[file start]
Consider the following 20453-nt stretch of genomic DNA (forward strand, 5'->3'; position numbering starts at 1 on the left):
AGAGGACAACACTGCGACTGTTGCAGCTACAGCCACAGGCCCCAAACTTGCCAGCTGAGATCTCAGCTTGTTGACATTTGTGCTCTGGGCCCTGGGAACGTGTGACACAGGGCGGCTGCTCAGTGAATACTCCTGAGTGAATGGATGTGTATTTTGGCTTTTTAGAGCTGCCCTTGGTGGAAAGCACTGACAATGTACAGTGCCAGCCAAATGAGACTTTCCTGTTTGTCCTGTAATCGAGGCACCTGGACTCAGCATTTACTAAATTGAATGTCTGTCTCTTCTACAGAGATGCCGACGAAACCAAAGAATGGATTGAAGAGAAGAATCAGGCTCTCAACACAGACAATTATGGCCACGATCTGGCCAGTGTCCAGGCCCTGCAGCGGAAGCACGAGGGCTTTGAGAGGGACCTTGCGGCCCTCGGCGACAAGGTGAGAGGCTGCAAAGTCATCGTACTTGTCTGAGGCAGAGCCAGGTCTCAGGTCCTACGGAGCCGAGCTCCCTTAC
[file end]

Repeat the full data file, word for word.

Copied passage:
Consider the following 20453-nt stretch of genomic DNA (forward strand, 5'->3'; position numbering starts at 1 on the left):
AGAGGACAACACTGCGACTGTTGCAGCTACAGCCACAGGCCCCAAACTTGCCAGCTGAGATCTCAGCTTGTTGACATTTGTGCTCTGGGCCCTGGGAACGTGTGACACAGGGCGGCTGCTCAGTGAATACTCCTGAGTGAATGGATGTGTATTTTGGCTTTTTAGAGCTGCCCTTGGTGGAAAGCACTGACAATGTACAGTGCCAGCCAAATGAGACTTTCCTGTTTGTCCTGTAATCGAGGCACCTGGACTCAGCATTTACTAAATTGAATGTCTGTCTCTTCTACAGAGATGCCGACGAAACCAAAGAATGGATTGAAGAGAAGAATCAGGCTCTCAACACAGACAATTATGGCCACGATCTGGCCAGTGTCCAGGCCCTGCAGCGGAAGCACGAGGGCTTTGAGAGGGACCTTGCGGCCCTCGGCGACAAGGTGAGAGGCTGCAAAGTCATCGTACTTGTCTGAGGCAGAGCCAGGTCTCAGGTCCTACGGAGCCGAGCTCCCTTAC